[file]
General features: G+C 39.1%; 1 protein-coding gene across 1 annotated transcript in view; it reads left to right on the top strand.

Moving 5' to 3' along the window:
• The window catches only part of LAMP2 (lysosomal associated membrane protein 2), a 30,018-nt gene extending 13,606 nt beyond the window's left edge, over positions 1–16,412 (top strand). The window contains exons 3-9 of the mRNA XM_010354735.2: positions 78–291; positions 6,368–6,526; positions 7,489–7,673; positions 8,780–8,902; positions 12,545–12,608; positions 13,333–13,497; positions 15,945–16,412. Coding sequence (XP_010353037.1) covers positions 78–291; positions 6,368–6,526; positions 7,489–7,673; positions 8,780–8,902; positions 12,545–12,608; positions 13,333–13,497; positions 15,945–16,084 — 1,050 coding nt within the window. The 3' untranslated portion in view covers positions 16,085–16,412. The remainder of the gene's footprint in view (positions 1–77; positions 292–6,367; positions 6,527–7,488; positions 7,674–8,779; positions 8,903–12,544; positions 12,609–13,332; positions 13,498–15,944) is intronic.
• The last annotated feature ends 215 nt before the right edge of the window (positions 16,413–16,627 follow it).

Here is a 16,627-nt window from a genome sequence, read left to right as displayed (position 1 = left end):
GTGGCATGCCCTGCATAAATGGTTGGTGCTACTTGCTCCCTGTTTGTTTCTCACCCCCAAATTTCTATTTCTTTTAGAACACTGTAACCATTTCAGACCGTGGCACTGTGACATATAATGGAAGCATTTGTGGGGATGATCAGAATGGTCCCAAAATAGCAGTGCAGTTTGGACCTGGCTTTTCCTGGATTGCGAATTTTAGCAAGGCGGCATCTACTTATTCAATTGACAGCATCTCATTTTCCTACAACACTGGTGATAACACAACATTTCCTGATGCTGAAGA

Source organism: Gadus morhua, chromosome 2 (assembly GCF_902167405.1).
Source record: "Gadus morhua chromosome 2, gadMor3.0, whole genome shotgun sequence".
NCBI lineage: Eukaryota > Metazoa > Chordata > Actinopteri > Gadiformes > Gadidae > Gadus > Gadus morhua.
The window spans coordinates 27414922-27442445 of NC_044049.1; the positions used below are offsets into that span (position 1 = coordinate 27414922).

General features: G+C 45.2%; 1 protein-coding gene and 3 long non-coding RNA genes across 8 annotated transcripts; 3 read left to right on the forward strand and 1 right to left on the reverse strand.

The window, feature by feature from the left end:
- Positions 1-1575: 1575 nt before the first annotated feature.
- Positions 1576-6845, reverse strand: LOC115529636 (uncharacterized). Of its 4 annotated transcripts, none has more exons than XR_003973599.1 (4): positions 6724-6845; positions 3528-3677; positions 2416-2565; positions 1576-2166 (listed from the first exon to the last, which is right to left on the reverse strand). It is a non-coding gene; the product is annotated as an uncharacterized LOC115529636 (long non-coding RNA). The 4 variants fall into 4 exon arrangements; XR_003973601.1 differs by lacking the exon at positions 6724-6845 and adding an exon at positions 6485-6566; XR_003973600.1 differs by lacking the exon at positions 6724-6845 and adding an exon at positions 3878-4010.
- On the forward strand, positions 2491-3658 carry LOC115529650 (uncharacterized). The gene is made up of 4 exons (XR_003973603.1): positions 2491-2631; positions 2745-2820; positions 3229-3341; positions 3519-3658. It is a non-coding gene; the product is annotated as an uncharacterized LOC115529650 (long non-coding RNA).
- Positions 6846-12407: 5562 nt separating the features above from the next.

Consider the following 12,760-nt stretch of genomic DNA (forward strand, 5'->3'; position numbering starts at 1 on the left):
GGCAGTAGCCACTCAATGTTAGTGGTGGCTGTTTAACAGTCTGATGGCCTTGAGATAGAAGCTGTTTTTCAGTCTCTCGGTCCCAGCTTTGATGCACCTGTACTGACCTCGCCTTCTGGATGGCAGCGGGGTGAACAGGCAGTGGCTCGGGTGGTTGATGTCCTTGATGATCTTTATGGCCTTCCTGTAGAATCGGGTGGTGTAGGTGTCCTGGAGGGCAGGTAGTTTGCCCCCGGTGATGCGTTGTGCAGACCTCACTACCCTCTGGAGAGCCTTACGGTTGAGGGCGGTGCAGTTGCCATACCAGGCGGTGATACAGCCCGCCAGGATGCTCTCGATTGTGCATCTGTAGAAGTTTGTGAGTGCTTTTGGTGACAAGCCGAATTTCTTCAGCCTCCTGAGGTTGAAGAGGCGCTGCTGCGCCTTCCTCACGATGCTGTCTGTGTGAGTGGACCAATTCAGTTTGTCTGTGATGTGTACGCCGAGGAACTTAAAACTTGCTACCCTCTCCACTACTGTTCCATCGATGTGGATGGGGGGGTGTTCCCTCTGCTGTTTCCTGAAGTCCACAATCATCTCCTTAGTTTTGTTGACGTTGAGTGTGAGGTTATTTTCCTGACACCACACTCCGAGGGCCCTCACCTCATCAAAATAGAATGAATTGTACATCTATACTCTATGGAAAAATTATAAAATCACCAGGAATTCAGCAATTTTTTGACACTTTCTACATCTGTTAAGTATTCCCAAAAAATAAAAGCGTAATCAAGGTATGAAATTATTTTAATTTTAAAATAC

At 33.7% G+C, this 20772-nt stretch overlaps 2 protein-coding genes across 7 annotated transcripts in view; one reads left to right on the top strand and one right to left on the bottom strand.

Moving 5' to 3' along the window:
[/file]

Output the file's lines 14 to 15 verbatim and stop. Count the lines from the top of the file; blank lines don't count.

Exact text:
- Positions 1576-6845, reverse strand: LOC115529636 (uncharacterized). Of its 4 annotated transcripts, none has more exons than XR_003973599.1 (4): positions 6724-6845; positions 3528-3677; positions 2416-2565; positions 1576-2166 (listed from the first exon to the last, which is right to left on the reverse strand). It is a non-coding gene; the product is annotated as an uncharacterized LOC115529636 (long non-coding RNA). The 4 variants fall into 4 exon arrangements; XR_003973601.1 differs by lacking the exon at positions 6724-6845 and adding an exon at positions 6485-6566; XR_003973600.1 differs by lacking the exon at positions 6724-6845 and adding an exon at positions 3878-4010.
- On the forward strand, positions 2491-3658 carry LOC115529650 (uncharacterized). The gene is made up of 4 exons (XR_003973603.1): positions 2491-2631; positions 2745-2820; positions 3229-3341; positions 3519-3658. It is a non-coding gene; the product is annotated as an uncharacterized LOC115529650 (long non-coding RNA).